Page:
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Three protesters held on day 1 of Darfur referendum

April 11 - 2016 EL FASHER / ZALINGEI
El Fasher student demonstration against the holding of the Darfur referendum on the first day of the voting, Monday 11 April 2016. It was eventually dispersed by policemen and security agents using teargas (RD)
El Fasher student demonstration against the holding of the Darfur referendum on the first day of the voting, Monday 11 April 2016. It was eventually dispersed by policemen and security agents using teargas (RD)

On the first day of the referendum, university students and displaced people demonstrated against the voting on the administrative status of Darfur. Police used a large amount of teargas against the students.

A student told Radio Dabanga that students of El Fasher University in North Darfur started their demonstration in the campus at 11am. They moved through all faculties, shouting slogans against the referendum. 

When the demonstrators reached the entrance of the campus at 2pm, policemen and members of the National Intelligence and Security Service (NISS) dispersed the crowd by using large amounts of teargas and beating students with batons.

The students ran back to the university, followed by policemen, security agents, and students who support Sudan's ruling NCP. “They were followed back into their student houses. The forces also entered El Zahra student house for women,” the student said.

Three students were detained: Izeldin Ismail, Abdallah Eisa, and El Tayeb Abdelshafe Ahmed. “Nonetheless, we will continue our protests against the referendum.”


Students demonstrate outside El Fasher University against the referendum on Monday (RD)

The referendum runs until Wednesday. Registered voters will decide whether Darfur should return to being one state, or remain divided in the five states.

Listeners who passed-by various polling centres in Darfur told Radio Dabanga that the first day witnessed a weak turnout of voters.

The chair of the Darfur Referendum Commission, Omar Ali Jammaa, said in a press statement to the official Sudan News Agency that reports from all states affirmed that the voting process started in the fixed time without security problems.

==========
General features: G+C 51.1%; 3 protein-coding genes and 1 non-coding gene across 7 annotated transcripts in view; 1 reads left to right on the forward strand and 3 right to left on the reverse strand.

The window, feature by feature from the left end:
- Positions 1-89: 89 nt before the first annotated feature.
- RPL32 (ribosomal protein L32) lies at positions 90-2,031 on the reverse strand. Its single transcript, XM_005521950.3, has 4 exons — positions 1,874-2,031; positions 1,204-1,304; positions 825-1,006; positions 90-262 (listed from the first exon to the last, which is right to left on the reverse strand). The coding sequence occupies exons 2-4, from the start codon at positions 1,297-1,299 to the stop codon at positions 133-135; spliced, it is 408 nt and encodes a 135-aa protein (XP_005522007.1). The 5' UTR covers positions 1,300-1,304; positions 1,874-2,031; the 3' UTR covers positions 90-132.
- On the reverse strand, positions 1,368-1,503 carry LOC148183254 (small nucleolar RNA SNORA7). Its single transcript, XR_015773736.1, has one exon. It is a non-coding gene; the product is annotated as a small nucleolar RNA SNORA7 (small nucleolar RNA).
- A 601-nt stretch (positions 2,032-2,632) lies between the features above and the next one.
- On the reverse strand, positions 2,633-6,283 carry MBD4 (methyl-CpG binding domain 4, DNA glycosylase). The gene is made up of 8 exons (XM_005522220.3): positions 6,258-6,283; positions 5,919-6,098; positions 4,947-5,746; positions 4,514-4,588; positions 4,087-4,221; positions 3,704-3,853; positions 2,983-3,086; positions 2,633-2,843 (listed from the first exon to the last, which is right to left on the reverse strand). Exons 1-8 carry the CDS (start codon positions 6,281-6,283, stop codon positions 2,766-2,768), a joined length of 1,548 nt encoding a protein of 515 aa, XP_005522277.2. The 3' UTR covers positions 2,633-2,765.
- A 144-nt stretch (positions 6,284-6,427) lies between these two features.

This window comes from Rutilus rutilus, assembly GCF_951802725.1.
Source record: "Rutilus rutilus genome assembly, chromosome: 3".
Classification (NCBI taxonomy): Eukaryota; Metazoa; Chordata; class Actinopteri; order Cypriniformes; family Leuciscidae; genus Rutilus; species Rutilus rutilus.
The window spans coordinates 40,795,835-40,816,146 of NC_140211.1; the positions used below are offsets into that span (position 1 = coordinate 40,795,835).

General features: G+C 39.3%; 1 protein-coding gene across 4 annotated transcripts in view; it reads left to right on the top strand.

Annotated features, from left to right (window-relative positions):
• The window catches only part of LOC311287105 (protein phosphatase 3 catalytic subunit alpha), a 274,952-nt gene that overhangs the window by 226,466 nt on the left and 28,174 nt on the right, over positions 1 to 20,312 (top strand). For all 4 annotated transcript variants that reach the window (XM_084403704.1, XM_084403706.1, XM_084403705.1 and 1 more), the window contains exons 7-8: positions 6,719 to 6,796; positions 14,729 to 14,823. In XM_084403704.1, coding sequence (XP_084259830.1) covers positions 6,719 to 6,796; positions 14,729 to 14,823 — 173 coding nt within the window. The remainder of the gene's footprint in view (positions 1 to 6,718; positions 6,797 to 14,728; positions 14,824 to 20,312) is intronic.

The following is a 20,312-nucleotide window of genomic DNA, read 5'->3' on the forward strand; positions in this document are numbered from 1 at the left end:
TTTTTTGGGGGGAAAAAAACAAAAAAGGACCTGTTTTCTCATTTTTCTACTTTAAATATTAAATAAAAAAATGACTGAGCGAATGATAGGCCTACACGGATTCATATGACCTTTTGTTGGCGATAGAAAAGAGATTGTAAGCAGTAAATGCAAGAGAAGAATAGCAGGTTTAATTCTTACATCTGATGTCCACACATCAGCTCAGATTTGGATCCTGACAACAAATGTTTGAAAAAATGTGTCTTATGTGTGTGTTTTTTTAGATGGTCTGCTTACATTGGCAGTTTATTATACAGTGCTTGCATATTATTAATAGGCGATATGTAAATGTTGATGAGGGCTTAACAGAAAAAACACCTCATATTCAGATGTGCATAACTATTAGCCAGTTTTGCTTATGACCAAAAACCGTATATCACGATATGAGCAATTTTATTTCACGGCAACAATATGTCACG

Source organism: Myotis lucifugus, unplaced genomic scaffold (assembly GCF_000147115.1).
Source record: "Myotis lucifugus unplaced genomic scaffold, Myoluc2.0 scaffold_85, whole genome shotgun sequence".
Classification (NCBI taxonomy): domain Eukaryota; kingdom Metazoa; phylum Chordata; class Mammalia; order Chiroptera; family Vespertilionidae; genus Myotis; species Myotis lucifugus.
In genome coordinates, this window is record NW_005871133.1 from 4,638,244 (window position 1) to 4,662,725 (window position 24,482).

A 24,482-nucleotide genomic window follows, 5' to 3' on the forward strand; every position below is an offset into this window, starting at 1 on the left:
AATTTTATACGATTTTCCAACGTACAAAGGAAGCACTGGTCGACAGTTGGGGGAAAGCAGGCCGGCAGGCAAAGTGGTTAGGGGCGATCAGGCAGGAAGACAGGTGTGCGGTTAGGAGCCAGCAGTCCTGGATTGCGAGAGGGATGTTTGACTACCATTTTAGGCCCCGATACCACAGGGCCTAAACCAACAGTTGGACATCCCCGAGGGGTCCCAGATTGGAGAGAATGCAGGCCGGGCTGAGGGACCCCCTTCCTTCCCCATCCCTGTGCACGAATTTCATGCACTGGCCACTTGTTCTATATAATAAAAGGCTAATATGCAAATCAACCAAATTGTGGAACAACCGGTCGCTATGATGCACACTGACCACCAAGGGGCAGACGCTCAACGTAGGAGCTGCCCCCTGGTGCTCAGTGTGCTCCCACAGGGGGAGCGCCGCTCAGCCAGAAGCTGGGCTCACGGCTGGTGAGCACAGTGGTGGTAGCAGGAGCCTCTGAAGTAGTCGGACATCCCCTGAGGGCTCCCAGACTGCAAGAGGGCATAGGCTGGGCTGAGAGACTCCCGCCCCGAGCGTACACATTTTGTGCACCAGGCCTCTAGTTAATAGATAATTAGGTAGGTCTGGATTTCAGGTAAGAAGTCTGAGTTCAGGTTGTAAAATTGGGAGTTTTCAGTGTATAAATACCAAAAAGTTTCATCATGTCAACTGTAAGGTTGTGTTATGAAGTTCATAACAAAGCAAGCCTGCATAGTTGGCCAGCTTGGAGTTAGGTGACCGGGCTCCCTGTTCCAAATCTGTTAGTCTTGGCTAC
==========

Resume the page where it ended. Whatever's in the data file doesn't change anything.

“Tomorrow we will stay inside and no one will  vote. On the third and final day, we will protest again.”

Central Darfur protests

On Sunday, displaced people, native administration leaders, activists and civil society forces have called for the population of Darfur to resist and boycott the referendum.

Displaced people in camps in Zalingei in Central Darfur held demonstrations today, too. Residents of Hamidiya camp gathered at the old airport, east of the camp, and peacefully chanted slogans against the referendum.

At the same time, displaced people from Khamsa Degaig camp protested in front of the native administration's office west of the camp, until 3pm.

The coordinator of the Central Darfur camps told Radio Dabanga that both protests did not witness any involvement from the police or security service.

“Tomorrow we will stay inside the camps and no one will go out to vote,” the coordinator said. “At the the end of the referendum, we will go out again, in a final demonstration.”

The US State Department stated on Saturday that it is concerned that voting under current rules and conditions cannot be considered a “credible expression of the will of the people of Darfur.

“Insecurity in Darfur and inadequate registration of Darfuris residing in internally displaced persons (IDPs) camps prohibit sufficient participation […] Furthermore, the Darfur Referendum Commission’s recent announcement that Darfurians residing outside of Darfur will be ineligible to vote disenfranchises millions of Darfurians, refugees, and IDPs,” spokesman Mark Toner said.


Members of civil society organisations monitoring the voting in El Fasher on 11 April 2016 (SUNA)


West Darfur polling centre for Darfur referendum on 11 April 2016 (SUNA)​


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